I think I was ready to write a heartbreak song for Martha. By the time we wrote this one, we knew this theme of books and libraries was going to run through the whole show. The name of the song references the movie of the same name, which is about a journalist who could only write a book by blinking when his nurse landed on the specific letter he wanted her to write down. So, they wrote this book very slowly. It’s both beautiful and terrible. He eventually died, but the book did come out. It was the most romantic thing I could think of, and it influenced the chorus and the feel of the song. Eliza Hardy Jones takes the lead on this song and she has a gorgeous sound that just floats above everything.

“The Movie Song”

The “Movie Song” is the first song that we ever wrote. It owes a debt to that old Dolly Parton album Trio, where she, Emmylou Harris and Linda Ronstadt are singing in 3-part harmony. We actually learned one of those Trio songs, and we decided to see what it would be like if we sang tight 3-part harmony. Then, someone said an expression to me that I never heard before: “Sometimes you’ve got to watch the movie you paid for.” It made me realize that sometimes you don’t have a choice. Sometimes you just have to sit there and take it, and you’ll get to the other side. When you go to the movies, you can’t change the channel. I thought that was both funny and thought provoking. I got excited about that as a chorus. Each of us contributed a verse to that song. It’s the earliest song in our collaboration, and it’s a song that reminds me that I feel happiest in the world when I’m doing 3-part harmony.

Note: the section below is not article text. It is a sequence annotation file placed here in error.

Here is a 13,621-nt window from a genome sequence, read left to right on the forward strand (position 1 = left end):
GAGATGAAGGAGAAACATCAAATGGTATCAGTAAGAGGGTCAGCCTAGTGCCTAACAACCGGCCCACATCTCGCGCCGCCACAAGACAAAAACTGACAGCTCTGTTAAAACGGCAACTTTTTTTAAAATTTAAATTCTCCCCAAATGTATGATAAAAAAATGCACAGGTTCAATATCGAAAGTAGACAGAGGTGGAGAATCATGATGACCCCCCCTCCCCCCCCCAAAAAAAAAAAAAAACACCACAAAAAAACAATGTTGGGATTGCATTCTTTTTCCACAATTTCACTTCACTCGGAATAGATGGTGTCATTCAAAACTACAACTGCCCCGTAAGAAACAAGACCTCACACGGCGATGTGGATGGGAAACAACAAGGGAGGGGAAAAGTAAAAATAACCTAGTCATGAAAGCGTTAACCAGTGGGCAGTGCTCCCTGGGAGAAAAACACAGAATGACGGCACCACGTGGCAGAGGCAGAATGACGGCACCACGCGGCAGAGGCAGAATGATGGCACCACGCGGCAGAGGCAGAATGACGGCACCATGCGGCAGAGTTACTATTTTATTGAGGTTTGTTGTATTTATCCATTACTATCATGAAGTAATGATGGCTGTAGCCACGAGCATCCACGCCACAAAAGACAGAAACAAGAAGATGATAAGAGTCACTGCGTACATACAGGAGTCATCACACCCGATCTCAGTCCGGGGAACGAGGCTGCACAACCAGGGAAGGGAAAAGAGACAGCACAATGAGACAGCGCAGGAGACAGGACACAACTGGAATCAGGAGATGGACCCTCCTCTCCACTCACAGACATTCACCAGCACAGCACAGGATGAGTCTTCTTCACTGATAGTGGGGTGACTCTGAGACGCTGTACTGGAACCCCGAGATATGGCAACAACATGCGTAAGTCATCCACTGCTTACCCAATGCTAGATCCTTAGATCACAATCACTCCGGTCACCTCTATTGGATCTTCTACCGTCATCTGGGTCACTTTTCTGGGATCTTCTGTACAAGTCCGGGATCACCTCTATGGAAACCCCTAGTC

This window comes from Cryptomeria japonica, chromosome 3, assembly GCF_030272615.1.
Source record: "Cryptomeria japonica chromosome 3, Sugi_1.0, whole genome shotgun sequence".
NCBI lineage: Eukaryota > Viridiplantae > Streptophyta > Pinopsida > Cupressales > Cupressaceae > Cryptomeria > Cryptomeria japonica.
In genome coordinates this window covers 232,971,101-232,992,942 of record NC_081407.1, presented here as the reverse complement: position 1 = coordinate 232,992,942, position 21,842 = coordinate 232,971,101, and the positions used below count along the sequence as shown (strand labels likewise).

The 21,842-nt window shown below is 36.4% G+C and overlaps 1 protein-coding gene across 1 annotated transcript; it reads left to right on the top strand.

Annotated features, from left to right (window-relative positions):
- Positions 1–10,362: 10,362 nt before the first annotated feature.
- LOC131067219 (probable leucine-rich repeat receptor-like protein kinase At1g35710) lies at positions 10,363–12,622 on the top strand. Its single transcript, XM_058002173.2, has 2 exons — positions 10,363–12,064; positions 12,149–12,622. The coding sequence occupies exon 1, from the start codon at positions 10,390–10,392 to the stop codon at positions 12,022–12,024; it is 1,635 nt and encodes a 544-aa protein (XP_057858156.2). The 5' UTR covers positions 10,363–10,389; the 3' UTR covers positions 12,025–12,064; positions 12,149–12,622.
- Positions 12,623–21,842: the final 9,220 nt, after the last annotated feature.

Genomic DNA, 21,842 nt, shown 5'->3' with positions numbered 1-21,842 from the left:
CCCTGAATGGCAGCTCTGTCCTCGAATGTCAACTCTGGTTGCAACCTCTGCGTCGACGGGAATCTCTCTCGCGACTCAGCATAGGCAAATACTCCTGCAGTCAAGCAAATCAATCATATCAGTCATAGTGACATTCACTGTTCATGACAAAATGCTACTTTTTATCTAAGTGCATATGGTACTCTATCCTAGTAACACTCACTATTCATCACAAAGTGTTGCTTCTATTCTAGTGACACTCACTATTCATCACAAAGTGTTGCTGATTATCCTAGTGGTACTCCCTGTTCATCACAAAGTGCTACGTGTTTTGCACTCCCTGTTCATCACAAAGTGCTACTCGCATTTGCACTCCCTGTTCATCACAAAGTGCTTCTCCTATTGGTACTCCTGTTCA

“Will You Speak Before I’m Gone”

In this Trump era—and I hate to give him any stage time—there’s this feeling of injustices and terrible leadership and ways in which our country is failing in very obvious ways. There’s a moment as a performer where you think, “Is anything I’m doing having any real impact in the world? Or am I just an entertainer?” It’s the closest thing I could muster as a protest song, or one that conveys a sense of helplessness and powerlessness—but also incite a type of action, even if that action is only speaking out or speaking up.

“I’m Not Trying To Stop The Rain”